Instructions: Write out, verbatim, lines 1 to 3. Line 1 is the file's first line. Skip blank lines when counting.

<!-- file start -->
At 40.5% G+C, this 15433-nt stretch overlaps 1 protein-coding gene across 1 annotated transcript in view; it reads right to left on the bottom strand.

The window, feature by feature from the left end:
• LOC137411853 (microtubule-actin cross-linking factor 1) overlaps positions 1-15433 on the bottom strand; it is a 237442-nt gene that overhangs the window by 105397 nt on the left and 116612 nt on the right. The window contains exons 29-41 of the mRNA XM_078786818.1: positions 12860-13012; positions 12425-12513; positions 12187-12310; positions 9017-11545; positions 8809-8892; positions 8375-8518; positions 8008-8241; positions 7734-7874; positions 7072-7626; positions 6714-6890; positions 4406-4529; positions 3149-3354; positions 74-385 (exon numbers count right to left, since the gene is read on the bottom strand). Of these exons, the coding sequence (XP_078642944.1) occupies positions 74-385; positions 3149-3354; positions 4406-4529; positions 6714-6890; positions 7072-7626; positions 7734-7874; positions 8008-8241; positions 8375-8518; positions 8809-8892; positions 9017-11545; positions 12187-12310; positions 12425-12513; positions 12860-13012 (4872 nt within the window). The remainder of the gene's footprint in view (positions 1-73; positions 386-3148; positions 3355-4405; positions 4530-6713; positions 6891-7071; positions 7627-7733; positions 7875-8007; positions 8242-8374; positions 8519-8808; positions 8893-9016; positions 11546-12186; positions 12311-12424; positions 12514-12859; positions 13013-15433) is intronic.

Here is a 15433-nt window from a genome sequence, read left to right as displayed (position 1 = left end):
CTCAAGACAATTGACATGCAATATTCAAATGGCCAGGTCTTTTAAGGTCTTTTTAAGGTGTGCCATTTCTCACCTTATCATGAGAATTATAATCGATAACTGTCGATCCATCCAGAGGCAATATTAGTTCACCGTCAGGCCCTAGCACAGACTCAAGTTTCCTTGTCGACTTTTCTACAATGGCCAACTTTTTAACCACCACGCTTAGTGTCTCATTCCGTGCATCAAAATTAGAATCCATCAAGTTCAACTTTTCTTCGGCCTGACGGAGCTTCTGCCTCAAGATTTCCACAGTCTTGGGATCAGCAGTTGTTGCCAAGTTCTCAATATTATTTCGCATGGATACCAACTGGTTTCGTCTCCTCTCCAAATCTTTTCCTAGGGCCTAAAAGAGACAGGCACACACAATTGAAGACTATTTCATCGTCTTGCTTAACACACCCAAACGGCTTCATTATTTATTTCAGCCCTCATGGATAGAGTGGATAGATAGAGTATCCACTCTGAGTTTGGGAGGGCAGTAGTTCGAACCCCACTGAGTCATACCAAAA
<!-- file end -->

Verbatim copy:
At 40.5% G+C, this 15433-nt stretch overlaps 1 protein-coding gene across 1 annotated transcript in view; it reads right to left on the bottom strand.

The window, feature by feature from the left end:
• LOC137411853 (microtubule-actin cross-linking factor 1) overlaps positions 1-15433 on the bottom strand; it is a 237442-nt gene that overhangs the window by 105397 nt on the left and 116612 nt on the right. The window contains exons 29-41 of the mRNA XM_078786818.1: positions 12860-13012; positions 12425-12513; positions 12187-12310; positions 9017-11545; positions 8809-8892; positions 8375-8518; positions 8008-8241; positions 7734-7874; positions 7072-7626; positions 6714-6890; positions 4406-4529; positions 3149-3354; positions 74-385 (exon numbers count right to left, since the gene is read on the bottom strand). Of these exons, the coding sequence (XP_078642944.1) occupies positions 74-385; positions 3149-3354; positions 4406-4529; positions 6714-6890; positions 7072-7626; positions 7734-7874; positions 8008-8241; positions 8375-8518; positions 8809-8892; positions 9017-11545; positions 12187-12310; positions 12425-12513; positions 12860-13012 (4872 nt within the window). The remainder of the gene's footprint in view (positions 1-73; positions 386-3148; positions 3355-4405; positions 4530-6713; positions 6891-7071; positions 7627-7733; positions 7875-8007; positions 8242-8374; positions 8519-8808; positions 8893-9016; positions 11546-12186; positions 12311-12424; positions 12514-12859; positions 13013-15433) is intronic.